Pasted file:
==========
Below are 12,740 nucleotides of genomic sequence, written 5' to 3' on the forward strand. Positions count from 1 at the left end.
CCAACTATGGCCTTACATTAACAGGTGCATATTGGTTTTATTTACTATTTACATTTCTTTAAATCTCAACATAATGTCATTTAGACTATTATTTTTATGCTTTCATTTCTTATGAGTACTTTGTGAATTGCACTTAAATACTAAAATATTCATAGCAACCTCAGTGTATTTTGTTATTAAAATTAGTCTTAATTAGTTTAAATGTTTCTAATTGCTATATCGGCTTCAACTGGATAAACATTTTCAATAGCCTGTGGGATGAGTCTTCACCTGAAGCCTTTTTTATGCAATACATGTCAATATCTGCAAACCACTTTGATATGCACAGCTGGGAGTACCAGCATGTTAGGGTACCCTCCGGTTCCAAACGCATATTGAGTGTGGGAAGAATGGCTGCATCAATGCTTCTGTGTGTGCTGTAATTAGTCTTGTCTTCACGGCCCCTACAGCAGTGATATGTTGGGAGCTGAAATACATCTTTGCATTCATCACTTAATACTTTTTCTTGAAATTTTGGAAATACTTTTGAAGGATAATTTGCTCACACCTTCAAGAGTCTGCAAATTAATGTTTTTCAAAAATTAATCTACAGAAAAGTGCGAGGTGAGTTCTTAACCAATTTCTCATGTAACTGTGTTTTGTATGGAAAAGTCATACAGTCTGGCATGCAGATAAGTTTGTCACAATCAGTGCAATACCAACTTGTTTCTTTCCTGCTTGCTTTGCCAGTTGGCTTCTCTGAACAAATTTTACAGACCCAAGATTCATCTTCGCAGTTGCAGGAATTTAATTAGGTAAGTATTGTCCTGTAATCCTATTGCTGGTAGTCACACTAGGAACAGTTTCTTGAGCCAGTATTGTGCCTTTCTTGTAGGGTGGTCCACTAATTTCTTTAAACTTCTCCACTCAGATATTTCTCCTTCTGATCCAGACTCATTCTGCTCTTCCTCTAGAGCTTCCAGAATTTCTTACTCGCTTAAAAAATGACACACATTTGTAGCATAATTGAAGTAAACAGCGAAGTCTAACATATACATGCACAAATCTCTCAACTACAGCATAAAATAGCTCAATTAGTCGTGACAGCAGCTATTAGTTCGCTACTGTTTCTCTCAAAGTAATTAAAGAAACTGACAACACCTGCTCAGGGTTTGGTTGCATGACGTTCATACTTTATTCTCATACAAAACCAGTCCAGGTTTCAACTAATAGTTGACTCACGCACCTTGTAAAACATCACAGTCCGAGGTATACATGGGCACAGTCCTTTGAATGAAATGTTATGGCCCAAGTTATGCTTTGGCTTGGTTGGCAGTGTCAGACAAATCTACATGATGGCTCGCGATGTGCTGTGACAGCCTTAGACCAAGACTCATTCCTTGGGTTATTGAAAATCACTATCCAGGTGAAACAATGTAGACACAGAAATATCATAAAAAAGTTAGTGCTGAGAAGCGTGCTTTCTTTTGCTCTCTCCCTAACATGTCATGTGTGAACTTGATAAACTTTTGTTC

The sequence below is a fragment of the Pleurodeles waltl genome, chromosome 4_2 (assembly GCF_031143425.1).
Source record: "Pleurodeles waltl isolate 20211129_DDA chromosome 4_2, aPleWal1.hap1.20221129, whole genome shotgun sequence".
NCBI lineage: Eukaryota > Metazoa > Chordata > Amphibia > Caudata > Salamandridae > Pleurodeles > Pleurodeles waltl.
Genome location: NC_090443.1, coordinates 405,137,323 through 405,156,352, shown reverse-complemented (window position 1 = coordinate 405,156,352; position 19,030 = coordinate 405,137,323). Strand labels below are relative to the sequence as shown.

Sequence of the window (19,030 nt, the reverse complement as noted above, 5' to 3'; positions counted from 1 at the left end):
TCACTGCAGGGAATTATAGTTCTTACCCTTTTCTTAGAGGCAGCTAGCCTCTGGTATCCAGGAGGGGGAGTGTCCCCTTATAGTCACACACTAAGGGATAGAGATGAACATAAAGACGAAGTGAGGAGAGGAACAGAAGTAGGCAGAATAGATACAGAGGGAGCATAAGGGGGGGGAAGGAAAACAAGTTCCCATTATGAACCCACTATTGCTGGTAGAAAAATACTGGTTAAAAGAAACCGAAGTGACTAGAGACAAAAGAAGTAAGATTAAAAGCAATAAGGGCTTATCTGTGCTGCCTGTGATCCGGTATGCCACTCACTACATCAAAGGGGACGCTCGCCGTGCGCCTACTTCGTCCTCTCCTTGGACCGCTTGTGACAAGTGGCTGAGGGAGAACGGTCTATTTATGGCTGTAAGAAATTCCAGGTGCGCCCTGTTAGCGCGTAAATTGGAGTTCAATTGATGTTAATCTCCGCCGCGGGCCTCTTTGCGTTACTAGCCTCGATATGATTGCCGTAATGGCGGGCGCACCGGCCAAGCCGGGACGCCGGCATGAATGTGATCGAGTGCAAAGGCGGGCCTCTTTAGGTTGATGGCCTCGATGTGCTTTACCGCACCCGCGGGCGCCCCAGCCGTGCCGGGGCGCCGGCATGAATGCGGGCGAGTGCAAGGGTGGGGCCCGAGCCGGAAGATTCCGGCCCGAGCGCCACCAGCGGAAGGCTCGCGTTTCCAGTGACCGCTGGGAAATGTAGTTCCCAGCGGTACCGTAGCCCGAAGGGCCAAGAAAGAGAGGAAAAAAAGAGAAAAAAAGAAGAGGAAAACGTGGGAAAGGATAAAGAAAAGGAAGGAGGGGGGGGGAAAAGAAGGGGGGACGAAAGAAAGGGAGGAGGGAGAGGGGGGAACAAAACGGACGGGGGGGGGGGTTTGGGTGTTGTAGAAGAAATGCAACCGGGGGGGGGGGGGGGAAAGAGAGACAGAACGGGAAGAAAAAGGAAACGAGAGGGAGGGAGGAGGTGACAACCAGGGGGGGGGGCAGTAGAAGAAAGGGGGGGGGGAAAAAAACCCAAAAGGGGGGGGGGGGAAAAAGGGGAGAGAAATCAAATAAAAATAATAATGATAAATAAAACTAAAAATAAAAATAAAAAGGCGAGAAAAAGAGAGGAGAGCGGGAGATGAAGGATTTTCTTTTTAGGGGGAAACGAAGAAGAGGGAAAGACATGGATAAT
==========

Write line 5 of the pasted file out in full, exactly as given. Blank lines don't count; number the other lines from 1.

NCBI lineage: Eukaryota > Metazoa > Chordata > Amphibia > Caudata > Salamandridae > Pleurodeles > Pleurodeles waltl.